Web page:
Many old spacesuits end up in museums. But this decommissioned Russian Orlan suit took on a new life as a low-cost satellite. Dubbed SuitSat, the discarded spacesuit was filled with old clothes, outfitted with a radio transmitter and released into Earth orbit on Feb. 3, 2006. It was eventually pulled back into the atmosphere by the planet’s gravity and burned up.
Remember that pivotal scene in the movie "Apollo 13" in which crewmembers rip the biomedical sensors off their bodies? In a few years, the same procedure could be as easy as taking off your shirt, scientists with the Canadian Space Agency say.
Astroskin, a prototype device to monitor astronaut health, is a garment that fits over a person's upper body and is embedded with wireless sensors. From the ground, doctors can see an astronaut's vital signs, as well as how well the spacefarers are sleeping and how they are moving. You can see a video of how Astroskin works here.
Before sending Canadian company Carré Technologies' smart shirt on a ride to orbit, however, a lot of testing must be done to make sure it works as well as the Canadian Space Agency (CSA) hopes it will. That's why a Canadian team exploring Antarctica this month is toting Astroskin with it. [The Human Body in Space: 6 Weird Facts]
Crewmembers of the the XPAntarctik expedition, while spending 45 days in a previously unexplored region of the continent, are beaming their medical information back to civilization while wearing Astroskin.
The expedition, which kicked off on Feb. 2, is quite a workout for the eight-person team, which has vowed to use no motorized vehicles. This means the suit is getting tested during skiing, walking and climbing Antarctica's jagged peaks and glaciers.
The University of Quebec at Montreal is monitoring the suit both from the Antarctic and in its labs, and will share the data with the CSA for possible use on future space missions and other applications. Carré, meanwhile, could refine the technology beyond its initial prototype for CSA.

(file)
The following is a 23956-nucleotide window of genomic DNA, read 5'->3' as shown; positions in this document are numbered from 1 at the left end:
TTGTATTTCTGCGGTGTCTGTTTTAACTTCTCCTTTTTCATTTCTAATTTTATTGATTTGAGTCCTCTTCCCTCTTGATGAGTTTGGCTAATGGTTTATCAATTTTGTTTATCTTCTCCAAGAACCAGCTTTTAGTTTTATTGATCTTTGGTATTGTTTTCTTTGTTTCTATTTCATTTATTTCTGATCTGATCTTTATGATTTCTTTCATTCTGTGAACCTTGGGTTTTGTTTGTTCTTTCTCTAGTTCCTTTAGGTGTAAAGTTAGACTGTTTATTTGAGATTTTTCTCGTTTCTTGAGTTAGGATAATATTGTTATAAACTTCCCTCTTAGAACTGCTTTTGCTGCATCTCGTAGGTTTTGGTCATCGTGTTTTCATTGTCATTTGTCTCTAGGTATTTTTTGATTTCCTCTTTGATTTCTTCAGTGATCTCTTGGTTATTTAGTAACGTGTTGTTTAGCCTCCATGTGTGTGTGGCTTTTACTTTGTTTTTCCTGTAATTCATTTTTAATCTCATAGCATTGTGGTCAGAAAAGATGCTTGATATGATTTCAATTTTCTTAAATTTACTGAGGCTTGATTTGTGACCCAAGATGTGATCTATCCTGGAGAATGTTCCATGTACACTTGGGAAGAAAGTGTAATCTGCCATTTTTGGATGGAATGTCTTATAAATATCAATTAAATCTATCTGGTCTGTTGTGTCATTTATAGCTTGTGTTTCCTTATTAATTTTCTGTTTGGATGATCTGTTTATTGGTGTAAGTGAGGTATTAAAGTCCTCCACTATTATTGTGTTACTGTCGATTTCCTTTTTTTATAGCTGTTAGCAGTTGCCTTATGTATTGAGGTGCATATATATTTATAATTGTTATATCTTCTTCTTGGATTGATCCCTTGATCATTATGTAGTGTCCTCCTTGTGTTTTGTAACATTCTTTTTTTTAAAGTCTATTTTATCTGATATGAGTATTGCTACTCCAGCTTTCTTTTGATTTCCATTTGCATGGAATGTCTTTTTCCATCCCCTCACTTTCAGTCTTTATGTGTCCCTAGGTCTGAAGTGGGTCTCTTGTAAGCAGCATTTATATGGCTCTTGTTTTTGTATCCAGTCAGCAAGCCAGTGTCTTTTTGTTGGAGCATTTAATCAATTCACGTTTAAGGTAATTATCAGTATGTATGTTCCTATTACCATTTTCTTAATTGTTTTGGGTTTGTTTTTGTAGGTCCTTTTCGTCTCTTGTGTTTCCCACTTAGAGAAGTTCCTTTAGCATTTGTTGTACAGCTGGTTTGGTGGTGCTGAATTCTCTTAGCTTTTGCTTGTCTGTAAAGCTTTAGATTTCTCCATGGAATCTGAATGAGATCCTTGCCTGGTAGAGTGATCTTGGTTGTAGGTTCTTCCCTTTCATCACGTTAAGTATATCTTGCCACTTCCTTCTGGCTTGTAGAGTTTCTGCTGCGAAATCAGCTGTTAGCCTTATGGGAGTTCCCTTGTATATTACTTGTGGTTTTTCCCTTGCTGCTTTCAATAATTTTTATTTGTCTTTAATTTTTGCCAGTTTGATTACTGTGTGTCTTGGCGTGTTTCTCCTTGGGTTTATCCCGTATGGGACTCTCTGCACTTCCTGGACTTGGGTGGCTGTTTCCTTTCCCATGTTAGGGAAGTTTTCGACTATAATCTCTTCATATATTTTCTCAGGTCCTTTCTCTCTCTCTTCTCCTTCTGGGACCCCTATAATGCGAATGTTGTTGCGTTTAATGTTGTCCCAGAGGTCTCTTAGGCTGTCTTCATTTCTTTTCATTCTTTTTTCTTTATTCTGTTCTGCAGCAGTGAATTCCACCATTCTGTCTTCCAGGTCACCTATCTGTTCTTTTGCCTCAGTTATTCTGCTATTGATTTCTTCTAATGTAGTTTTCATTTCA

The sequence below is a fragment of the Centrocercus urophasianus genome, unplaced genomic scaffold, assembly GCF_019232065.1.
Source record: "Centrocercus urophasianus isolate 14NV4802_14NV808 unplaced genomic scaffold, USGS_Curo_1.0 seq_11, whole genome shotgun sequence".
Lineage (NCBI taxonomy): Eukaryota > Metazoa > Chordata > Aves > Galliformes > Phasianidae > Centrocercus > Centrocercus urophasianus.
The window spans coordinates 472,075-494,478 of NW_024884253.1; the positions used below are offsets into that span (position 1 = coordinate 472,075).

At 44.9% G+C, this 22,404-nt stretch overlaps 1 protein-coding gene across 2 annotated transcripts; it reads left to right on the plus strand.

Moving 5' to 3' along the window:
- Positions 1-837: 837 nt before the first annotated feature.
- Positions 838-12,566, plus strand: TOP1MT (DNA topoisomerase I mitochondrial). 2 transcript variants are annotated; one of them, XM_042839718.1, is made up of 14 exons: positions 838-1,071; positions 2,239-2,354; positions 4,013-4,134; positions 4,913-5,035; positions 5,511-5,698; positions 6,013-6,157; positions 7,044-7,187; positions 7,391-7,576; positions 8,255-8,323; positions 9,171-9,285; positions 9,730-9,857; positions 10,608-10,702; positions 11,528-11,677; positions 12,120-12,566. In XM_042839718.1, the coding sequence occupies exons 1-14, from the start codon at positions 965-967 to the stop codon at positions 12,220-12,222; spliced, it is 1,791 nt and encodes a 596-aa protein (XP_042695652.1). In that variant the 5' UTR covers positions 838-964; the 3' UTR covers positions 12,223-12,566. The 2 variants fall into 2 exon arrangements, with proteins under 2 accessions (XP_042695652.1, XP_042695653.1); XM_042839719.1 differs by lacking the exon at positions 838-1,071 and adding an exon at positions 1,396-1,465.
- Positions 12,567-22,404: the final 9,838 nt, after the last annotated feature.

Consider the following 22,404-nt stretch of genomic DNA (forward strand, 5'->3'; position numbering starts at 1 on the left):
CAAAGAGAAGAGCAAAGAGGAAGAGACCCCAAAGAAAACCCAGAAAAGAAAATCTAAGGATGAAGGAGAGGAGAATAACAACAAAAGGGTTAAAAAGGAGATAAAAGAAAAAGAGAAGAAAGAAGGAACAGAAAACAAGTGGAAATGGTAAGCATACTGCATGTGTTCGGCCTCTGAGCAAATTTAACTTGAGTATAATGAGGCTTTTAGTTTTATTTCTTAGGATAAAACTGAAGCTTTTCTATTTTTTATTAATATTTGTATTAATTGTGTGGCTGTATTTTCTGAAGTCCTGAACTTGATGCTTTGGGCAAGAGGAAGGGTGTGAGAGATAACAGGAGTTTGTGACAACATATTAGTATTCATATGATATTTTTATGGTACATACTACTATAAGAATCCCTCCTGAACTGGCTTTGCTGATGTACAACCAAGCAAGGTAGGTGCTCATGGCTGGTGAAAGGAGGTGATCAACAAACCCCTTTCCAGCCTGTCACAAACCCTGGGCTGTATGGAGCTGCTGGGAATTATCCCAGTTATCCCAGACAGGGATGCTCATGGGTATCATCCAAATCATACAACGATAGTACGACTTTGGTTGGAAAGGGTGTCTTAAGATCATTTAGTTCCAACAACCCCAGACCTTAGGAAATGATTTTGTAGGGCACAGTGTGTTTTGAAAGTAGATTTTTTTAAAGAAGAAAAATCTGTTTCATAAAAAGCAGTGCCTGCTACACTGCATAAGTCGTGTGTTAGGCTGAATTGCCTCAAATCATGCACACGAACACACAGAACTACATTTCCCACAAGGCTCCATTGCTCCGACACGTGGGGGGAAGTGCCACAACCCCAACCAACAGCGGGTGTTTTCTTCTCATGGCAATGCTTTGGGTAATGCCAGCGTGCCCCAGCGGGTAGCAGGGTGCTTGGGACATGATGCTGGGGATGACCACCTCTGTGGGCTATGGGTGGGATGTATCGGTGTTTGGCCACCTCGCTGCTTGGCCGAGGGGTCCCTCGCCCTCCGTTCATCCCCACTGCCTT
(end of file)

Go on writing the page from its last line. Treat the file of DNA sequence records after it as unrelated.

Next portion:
"The great thing about this technology is since it's wireless, it can be monitored at a distance," CSA chief medical officer Raffi Kuyumijian said in a new videoreleased by the agency.
"People who live in remote communities, for example, will have an easy access to a doctor," Kuyumijian added. "They can have these shirts on them all the time. It can trigger alarms if something wrong is happening, and alert the doctors following at a distance."
Indeed, the technology is already used for sports monitoring on Earth. A commercial version called Hexoskin is marketed to athletes as a way of checking out your heartbeat and pace during workouts. It can also be used to see how well you sleep.
Astroskin is just part of a trend of wearable technology bursting into the market in recent years. As GPS watches and blood-pressure monitors become the norm, researchers are now aiming for ideas such as headsets that could assist people with vision problems.
The CSA has not indicated when Astroskin could fly in space, but says it could be used on the International Space Station during future missions. The orbiting complex is expected to last until at least 2024.
Other organizations are also developing advanced garments for use in space. Scientists with the European Space Agency and other institutions, for example, are working on a tight-fitting "skinsuit" that could help astronauts combat the back problems that are a common consequence of long-term spaceflight.
Originally published on Space.com.
No Limits: Canada's Astronauts Climb, Test, Fly, And Explore | Video
Gallery: Futuristic 'Smart Textiles' Merge Fashion with Tech
Life in Space: Astronaut Chris Hadfield's Video Guide